The staff at VFS was extremely helpful, and they took my, my husband's, and 15’s biometric data because the last time we traveled to Europe was back in 2008, and biometric data has only been collected since 2016. Children under 12 don’t need to supply biometric information, and so 11, 9A & 9B just watched the process with interest. At one point 9B did ask me if we’re criminals now, which elicited a couple of giggles from the VFS staff. We were told the visa processing time will be around 15 working days. This is significantly longer than the 3-5 working days pre covid but still understandable. It meant our passports would arrive eight days before our flight - we were cutting it close, but as long as nothing crazy happened, we’d be okay.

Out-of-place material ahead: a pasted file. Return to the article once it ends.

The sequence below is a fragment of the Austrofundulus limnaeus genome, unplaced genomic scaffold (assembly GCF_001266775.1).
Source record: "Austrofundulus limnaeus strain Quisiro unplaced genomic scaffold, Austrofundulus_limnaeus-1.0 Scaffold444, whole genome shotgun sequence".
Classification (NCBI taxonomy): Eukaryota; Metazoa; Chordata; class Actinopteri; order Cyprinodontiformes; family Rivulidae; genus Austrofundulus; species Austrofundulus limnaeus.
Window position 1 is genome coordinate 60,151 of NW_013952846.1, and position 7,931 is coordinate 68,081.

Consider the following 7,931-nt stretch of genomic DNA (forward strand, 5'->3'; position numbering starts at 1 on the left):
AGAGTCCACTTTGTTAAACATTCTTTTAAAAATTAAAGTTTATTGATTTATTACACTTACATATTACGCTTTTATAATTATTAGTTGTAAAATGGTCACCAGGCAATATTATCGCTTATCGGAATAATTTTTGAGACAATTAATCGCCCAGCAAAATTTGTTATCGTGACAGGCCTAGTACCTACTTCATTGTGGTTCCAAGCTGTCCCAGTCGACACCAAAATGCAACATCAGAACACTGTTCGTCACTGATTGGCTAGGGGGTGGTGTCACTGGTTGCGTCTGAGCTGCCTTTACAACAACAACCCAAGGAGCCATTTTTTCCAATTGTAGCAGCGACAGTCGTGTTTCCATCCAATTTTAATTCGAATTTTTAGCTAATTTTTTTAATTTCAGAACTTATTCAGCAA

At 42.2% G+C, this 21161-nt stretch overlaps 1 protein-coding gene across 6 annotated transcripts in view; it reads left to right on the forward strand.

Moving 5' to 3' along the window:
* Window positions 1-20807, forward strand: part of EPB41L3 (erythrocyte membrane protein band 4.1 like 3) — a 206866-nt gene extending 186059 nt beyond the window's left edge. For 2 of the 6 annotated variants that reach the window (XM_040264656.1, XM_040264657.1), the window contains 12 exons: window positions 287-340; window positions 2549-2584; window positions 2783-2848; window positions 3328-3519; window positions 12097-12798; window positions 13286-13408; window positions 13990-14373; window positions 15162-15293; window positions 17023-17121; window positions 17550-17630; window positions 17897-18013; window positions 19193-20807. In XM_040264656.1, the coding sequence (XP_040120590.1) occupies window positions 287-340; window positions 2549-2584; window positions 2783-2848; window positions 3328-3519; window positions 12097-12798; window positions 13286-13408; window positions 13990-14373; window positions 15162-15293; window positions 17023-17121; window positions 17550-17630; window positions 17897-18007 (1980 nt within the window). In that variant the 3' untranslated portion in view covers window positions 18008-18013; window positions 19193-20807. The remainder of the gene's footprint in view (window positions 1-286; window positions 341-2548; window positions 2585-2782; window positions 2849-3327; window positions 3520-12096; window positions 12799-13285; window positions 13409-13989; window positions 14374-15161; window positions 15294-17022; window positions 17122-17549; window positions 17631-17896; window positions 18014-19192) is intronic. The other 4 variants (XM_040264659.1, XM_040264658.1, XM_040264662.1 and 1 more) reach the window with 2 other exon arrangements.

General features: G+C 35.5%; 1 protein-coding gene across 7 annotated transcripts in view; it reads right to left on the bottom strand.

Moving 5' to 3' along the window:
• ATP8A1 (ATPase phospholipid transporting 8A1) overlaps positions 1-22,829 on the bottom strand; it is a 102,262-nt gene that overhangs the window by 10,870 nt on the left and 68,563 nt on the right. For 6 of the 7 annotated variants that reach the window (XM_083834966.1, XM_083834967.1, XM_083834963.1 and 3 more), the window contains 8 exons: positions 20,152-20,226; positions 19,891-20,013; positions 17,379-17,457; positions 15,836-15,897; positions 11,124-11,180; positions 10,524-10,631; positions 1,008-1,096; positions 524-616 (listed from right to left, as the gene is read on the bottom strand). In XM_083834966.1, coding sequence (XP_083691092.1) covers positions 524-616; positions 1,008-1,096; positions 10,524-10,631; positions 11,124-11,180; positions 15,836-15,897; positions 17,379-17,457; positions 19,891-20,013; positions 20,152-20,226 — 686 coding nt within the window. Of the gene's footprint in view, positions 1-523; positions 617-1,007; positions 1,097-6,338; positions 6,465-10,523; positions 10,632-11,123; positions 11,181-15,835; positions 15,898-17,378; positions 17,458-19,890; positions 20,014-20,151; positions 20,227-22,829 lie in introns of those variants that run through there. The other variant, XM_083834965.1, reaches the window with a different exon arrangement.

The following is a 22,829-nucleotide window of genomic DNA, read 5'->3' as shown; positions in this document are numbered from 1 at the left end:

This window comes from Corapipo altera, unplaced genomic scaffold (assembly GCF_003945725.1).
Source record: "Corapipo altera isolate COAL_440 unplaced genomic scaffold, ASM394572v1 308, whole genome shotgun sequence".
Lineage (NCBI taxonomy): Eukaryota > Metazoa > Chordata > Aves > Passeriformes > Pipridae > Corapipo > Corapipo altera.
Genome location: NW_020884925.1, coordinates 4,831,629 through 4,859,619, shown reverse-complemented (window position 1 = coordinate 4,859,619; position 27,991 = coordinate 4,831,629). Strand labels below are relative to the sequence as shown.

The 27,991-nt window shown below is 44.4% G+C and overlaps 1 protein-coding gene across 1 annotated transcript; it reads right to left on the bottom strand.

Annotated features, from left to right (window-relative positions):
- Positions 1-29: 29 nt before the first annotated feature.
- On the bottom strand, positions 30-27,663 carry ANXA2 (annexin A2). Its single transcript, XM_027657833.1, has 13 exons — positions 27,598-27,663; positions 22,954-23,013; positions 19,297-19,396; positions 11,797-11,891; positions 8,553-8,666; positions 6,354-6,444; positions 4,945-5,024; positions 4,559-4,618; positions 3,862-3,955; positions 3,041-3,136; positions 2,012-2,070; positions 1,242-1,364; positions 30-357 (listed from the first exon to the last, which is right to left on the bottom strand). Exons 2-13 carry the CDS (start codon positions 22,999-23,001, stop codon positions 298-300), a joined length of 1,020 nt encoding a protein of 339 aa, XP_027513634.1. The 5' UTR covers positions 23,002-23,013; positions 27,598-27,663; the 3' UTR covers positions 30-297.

Our entire family was fully vaccinated, and even though travelers under 12 didn’t need to show proof of vaccination, I decided to play it safe and have a proof for the entire family. Apart from the Travel authorization we had to apply for through the SpTH app, we also decided to do PCR tests just before we fly. This was going to be our first trip in almost 4 years, and we weren’t going to let anything stand in our way!

Finally, the day arrived and armed with our new visas we boarded our flight. After a quick stop-over at Newark, we left US shores and crossed the Atlantic. What followed was 30 days of the most unforgettable holiday I’ve ever had. I still can’t wrap my head around the fact that the trip almost never happened because of some paperwork. For a full report on our travels through “the old country” stay tuned, I’ll be sure to post them soon in part 2!